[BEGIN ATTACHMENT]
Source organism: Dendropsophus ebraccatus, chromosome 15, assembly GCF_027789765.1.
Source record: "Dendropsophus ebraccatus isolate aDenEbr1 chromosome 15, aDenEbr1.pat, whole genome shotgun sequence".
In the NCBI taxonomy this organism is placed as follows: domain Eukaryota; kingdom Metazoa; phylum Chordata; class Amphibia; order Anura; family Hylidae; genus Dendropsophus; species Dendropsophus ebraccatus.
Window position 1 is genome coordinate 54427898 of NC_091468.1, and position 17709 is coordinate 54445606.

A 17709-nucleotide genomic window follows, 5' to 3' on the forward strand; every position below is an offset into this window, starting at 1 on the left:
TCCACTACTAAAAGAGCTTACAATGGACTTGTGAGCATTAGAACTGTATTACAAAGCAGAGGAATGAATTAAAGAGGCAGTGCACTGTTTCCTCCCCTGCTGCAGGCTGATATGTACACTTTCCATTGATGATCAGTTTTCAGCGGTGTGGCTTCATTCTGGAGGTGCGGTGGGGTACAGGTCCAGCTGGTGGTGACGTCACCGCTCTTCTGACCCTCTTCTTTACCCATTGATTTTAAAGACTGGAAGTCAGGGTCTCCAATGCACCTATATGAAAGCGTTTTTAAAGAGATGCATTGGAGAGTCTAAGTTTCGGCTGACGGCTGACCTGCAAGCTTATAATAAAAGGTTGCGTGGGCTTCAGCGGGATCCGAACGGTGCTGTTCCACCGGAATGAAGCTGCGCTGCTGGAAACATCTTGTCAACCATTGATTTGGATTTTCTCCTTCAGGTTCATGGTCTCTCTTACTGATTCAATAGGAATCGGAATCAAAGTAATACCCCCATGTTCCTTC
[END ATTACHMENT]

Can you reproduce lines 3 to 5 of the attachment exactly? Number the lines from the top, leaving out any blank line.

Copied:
In the NCBI taxonomy this organism is placed as follows: domain Eukaryota; kingdom Metazoa; phylum Chordata; class Amphibia; order Anura; family Hylidae; genus Dendropsophus; species Dendropsophus ebraccatus.
Window position 1 is genome coordinate 54427898 of NC_091468.1, and position 17709 is coordinate 54445606.

A 17709-nucleotide genomic window follows, 5' to 3' on the forward strand; every position below is an offset into this window, starting at 1 on the left: